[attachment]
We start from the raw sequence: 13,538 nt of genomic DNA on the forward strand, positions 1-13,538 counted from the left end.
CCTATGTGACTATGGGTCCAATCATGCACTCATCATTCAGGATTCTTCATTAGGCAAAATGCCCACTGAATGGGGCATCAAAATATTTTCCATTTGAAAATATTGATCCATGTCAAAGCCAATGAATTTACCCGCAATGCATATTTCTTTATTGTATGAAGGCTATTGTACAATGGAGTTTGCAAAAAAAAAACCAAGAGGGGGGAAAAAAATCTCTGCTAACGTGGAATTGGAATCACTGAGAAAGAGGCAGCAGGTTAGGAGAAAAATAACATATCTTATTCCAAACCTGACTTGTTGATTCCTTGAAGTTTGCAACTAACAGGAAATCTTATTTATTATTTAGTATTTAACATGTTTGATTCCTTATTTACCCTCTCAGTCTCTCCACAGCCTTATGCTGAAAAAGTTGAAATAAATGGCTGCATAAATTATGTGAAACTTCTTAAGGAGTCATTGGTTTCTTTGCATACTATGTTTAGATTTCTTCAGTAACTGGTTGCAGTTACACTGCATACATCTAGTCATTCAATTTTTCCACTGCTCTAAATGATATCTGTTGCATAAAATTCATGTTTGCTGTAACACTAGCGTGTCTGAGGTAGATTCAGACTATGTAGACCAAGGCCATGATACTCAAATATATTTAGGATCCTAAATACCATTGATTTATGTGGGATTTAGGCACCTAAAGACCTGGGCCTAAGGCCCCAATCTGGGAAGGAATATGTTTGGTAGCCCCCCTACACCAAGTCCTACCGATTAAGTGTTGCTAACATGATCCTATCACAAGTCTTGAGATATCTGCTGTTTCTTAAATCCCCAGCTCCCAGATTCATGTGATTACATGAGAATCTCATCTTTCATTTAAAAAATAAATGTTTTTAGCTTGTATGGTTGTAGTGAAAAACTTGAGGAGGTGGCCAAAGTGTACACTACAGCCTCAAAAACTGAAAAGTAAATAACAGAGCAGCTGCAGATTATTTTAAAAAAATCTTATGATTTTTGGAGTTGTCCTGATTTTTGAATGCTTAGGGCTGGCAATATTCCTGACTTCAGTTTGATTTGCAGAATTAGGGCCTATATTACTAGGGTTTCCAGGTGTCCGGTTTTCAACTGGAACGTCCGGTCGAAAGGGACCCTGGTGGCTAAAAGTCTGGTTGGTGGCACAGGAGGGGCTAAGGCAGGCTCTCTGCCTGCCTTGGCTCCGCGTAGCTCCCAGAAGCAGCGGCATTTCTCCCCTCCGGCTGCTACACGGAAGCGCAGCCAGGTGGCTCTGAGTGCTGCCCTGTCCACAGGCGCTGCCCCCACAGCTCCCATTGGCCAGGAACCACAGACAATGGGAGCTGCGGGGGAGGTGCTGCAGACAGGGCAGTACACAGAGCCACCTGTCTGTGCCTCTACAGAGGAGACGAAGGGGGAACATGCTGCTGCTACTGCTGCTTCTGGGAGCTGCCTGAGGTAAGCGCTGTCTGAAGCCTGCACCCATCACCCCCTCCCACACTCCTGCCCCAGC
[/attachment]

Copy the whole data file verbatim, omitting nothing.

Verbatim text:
We start from the raw sequence: 13,538 nt of genomic DNA on the forward strand, positions 1-13,538 counted from the left end.
CCTATGTGACTATGGGTCCAATCATGCACTCATCATTCAGGATTCTTCATTAGGCAAAATGCCCACTGAATGGGGCATCAAAATATTTTCCATTTGAAAATATTGATCCATGTCAAAGCCAATGAATTTACCCGCAATGCATATTTCTTTATTGTATGAAGGCTATTGTACAATGGAGTTTGCAAAAAAAAAACCAAGAGGGGGGAAAAAAATCTCTGCTAACGTGGAATTGGAATCACTGAGAAAGAGGCAGCAGGTTAGGAGAAAAATAACATATCTTATTCCAAACCTGACTTGTTGATTCCTTGAAGTTTGCAACTAACAGGAAATCTTATTTATTATTTAGTATTTAACATGTTTGATTCCTTATTTACCCTCTCAGTCTCTCCACAGCCTTATGCTGAAAAAGTTGAAATAAATGGCTGCATAAATTATGTGAAACTTCTTAAGGAGTCATTGGTTTCTTTGCATACTATGTTTAGATTTCTTCAGTAACTGGTTGCAGTTACACTGCATACATCTAGTCATTCAATTTTTCCACTGCTCTAAATGATATCTGTTGCATAAAATTCATGTTTGCTGTAACACTAGCGTGTCTGAGGTAGATTCAGACTATGTAGACCAAGGCCATGATACTCAAATATATTTAGGATCCTAAATACCATTGATTTATGTGGGATTTAGGCACCTAAAGACCTGGGCCTAAGGCCCCAATCTGGGAAGGAATATGTTTGGTAGCCCCCCTACACCAAGTCCTACCGATTAAGTGTTGCTAACATGATCCTATCACAAGTCTTGAGATATCTGCTGTTTCTTAAATCCCCAGCTCCCAGATTCATGTGATTACATGAGAATCTCATCTTTCATTTAAAAAATAAATGTTTTTAGCTTGTATGGTTGTAGTGAAAAACTTGAGGAGGTGGCCAAAGTGTACACTACAGCCTCAAAAACTGAAAAGTAAATAACAGAGCAGCTGCAGATTATTTTAAAAAAATCTTATGATTTTTGGAGTTGTCCTGATTTTTGAATGCTTAGGGCTGGCAATATTCCTGACTTCAGTTTGATTTGCAGAATTAGGGCCTATATTACTAGGGTTTCCAGGTGTCCGGTTTTCAACTGGAACGTCCGGTCGAAAGGGACCCTGGTGGCTAAAAGTCTGGTTGGTGGCACAGGAGGGGCTAAGGCAGGCTCTCTGCCTGCCTTGGCTCCGCGTAGCTCCCAGAAGCAGCGGCATTTCTCCCCTCCGGCTGCTACACGGAAGCGCAGCCAGGTGGCTCTGAGTGCTGCCCTGTCCACAGGCGCTGCCCCCACAGCTCCCATTGGCCAGGAACCACAGACAATGGGAGCTGCGGGGGAGGTGCTGCAGACAGGGCAGTACACAGAGCCACCTGTCTGTGCCTCTACAGAGGAGACGAAGGGGGAACATGCTGCTGCTACTGCTGCTTCTGGGAGCTGCCTGAGGTAAGCGCTGTCTGAAGCCTGCACCCATCACCCCCTCCCACACTCCTGCCCCAGC